Let’s redraw the boundaries in the first paragraph. Babylon is not a film for everyone, but rather one that will divide its audience. Similar to Quentin Tarantino’s Once Upon A Time… In Hollywood, Damien Chazelle also presents a film based on his love for cinema and history. Unlike Tarantino’s film, however, Babylon is much more extravagant. Nevertheless, both films require some knowledge of cinema history or a genuine interest in it to fully appreciate, as many of the events and characters portrayed are inspired by true stories. Consequently, the film may seem like an endless barrage of noise to some, but to me, it is cinema itself.
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Let’s briefly discuss the plot. The story takes place in the 1920s when Los Angeles was just beginning to earn its Hollywood nickname. The film industry was expanding, and the streets were filled with destitute people hoping to become actors. Nellie LeRoy (Margot Robbie) was one of these impoverished individuals. Believing she was born to be a star, Nellie attends the party of the famous Jack Conrad (Brad Pitt) with the help of Manny (Diego Calva), and both of their lives are changed that night. Nellie is fortunate enough to land a role in a film, while Manny suddenly finds himself as Jack Conrad’s assistant. However, fame is not something everyone can handle, and the cinema industry is also undergoing significant changes.
Babylon is essentially a different version of the Oscar-winning film, The Artist. The story is fundamentally the same. When Warner Bros. released the first sound film, The Jazz Singer, in 1927, the entire industry underwent a significant transformation. Prior to 1927, cinema was dominated by short, silent films focused on comedy and action, known as “Gags.” It was a period when three films were shot in a single day, and audiences watched them in nickelodeons, where they paid five cents to enter. When Cecille B. DeMille and others moved the film industry from cold and rainy New York to sunny Los Angeles, the industry was revolutionized. Filmmaking became easier, and many famous directors and actors emerged.
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What sets Babylon apart from The Artist is its dramatic and striking portrayal of the era and the events that took place after 1927. Therefore, some knowledge of cinema history is necessary to fully appreciate it. However, if you have made it this far, I would like to give you a glimpse of some of the events depicted in the film to help you better understand it.
1927 and 1928 were actually significant years for Hollywood. Although the introduction of sound changed the industry, there were many other stories behind the scenes. Before 1927, films did not have sound. Instead, intertitles were used to explain the story or dialogue. Lady Fay Zhu (Li Jun Li), whom we meet in the film, prepares these intertitles for the movies. Sometimes, when films were shown in Nickelodeons, someone would narrate the story. But usually, films were accompanied by music. The lack of sound made filming easier. Nellie’s first day on set was actually based on this simplicity. Actors standing in box sets made up of wall designs inspired by George Melies showcased their acting skills with the support of the never-ending sunshine of Los Angeles. As Nellie walked around the sets, we came across some films, one of which I think was a reference to Fatty Arbuckle’s famous 1918 film “The Cook.” And the characters fighting in the forest, which I believe was a nod to “The Artist.” The Cook reference is interesting because we see Fatty Arbuckle twice in the film. I will mention it.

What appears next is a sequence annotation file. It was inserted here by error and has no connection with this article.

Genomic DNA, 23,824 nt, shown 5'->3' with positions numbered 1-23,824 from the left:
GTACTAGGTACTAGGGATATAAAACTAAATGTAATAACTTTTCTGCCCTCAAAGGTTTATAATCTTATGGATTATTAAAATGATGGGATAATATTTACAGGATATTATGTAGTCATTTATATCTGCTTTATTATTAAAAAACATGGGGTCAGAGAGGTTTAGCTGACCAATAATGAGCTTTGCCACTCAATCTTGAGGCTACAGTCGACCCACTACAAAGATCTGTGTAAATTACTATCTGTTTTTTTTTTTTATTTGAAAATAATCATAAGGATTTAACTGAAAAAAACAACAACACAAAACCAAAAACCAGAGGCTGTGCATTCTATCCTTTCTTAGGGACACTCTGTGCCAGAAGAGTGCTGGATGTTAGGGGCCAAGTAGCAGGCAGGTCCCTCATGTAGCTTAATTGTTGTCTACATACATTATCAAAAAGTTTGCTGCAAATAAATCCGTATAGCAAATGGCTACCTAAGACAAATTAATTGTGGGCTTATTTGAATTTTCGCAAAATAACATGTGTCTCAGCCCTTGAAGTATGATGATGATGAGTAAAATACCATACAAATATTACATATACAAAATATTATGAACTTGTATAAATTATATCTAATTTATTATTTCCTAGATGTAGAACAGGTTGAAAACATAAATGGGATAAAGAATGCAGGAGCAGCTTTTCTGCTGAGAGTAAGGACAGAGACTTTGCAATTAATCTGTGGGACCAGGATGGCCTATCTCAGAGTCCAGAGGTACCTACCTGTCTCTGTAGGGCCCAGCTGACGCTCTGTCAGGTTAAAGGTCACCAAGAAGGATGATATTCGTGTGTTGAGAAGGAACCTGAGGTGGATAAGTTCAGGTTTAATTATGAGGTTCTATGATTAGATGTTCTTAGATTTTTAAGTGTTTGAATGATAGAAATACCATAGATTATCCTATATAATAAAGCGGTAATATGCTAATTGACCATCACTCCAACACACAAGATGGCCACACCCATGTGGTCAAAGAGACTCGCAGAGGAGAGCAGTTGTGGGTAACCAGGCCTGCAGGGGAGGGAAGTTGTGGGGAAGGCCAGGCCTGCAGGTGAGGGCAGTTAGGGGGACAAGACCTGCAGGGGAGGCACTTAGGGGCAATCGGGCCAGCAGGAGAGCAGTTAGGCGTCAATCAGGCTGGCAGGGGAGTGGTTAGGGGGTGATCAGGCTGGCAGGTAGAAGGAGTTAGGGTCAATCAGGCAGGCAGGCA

Of course, it was easier to make films without sound. Not only on sets, but you could also easily shoot films by going to certain parts of the city. Charlie Chaplin, Buster Keaton, and Harold Lloyd were comedians who used the city most effectively, and they made serious success during the silent era. However, in 1927, Warner Bros introduced Vitaphone, and cinema changed from top to bottom. Although “The Jazz Singer” is known as the first talkie, it was not the first entirely sound film. There had been sound experiments in cinema. Don Juan was released in 1926, but it didn’t create the necessary impact. Perhaps it didn’t make an impact because Manny didn’t feel the need to convey it to his boss, Jack Conrad. However, The Jazz Singer he watched in 1927 was a harbinger of change. But the real change came with “Lights of New York,” released in 1928. “Lights of New York” was the first entirely sound film, and it was the beginning of an unstoppable change.